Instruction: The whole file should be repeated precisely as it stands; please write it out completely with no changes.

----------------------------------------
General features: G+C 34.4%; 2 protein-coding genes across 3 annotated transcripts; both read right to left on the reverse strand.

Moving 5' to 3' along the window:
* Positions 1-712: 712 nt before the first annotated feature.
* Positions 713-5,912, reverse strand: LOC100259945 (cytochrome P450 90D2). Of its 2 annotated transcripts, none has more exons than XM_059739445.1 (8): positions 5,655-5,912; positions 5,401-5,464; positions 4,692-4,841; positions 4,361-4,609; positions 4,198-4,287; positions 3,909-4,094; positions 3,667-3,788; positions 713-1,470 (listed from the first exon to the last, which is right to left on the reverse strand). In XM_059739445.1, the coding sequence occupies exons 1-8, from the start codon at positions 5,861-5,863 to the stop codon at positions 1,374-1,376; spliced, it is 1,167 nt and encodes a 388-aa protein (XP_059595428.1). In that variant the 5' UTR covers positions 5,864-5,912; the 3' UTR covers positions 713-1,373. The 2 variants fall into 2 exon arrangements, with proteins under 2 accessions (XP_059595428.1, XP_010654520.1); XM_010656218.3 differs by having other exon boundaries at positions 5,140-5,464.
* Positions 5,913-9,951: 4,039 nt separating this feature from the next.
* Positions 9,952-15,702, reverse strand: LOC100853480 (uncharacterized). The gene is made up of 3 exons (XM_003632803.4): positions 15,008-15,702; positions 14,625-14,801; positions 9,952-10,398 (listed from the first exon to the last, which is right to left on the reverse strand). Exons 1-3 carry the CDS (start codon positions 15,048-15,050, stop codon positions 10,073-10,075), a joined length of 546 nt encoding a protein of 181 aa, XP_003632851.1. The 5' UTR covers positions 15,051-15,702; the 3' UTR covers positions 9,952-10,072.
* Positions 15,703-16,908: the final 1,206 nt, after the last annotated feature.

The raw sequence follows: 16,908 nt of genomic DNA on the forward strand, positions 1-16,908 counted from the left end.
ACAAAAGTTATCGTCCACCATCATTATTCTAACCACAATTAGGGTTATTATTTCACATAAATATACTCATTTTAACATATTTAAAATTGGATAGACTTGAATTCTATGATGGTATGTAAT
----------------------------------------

General features: G+C 34.4%; 2 protein-coding genes across 3 annotated transcripts; both read right to left on the reverse strand.

Moving 5' to 3' along the window:
* Positions 1-712: 712 nt before the first annotated feature.
* Positions 713-5,912, reverse strand: LOC100259945 (cytochrome P450 90D2). Of its 2 annotated transcripts, none has more exons than XM_059739445.1 (8): positions 5,655-5,912; positions 5,401-5,464; positions 4,692-4,841; positions 4,361-4,609; positions 4,198-4,287; positions 3,909-4,094; positions 3,667-3,788; positions 713-1,470 (listed from the first exon to the last, which is right to left on the reverse strand). In XM_059739445.1, the coding sequence occupies exons 1-8, from the start codon at positions 5,861-5,863 to the stop codon at positions 1,374-1,376; spliced, it is 1,167 nt and encodes a 388-aa protein (XP_059595428.1). In that variant the 5' UTR covers positions 5,864-5,912; the 3' UTR covers positions 713-1,373. The 2 variants fall into 2 exon arrangements, with proteins under 2 accessions (XP_059595428.1, XP_010654520.1); XM_010656218.3 differs by having other exon boundaries at positions 5,140-5,464.
* Positions 5,913-9,951: 4,039 nt separating this feature from the next.
* Positions 9,952-15,702, reverse strand: LOC100853480 (uncharacterized). The gene is made up of 3 exons (XM_003632803.4): positions 15,008-15,702; positions 14,625-14,801; positions 9,952-10,398 (listed from the first exon to the last, which is right to left on the reverse strand). Exons 1-3 carry the CDS (start codon positions 15,048-15,050, stop codon positions 10,073-10,075), a joined length of 546 nt encoding a protein of 181 aa, XP_003632851.1. The 5' UTR covers positions 15,051-15,702; the 3' UTR covers positions 9,952-10,072.
* Positions 15,703-16,908: the final 1,206 nt, after the last annotated feature.

The raw sequence follows: 16,908 nt of genomic DNA on the forward strand, positions 1-16,908 counted from the left end.
ACAAAAGTTATCGTCCACCATCATTATTCTAACCACAATTAGGGTTATTATTTCACATAAATATACTCATTTTAACATATTTAAAATTGGATAGACTTGAATTCTATGATGGTATGTAAT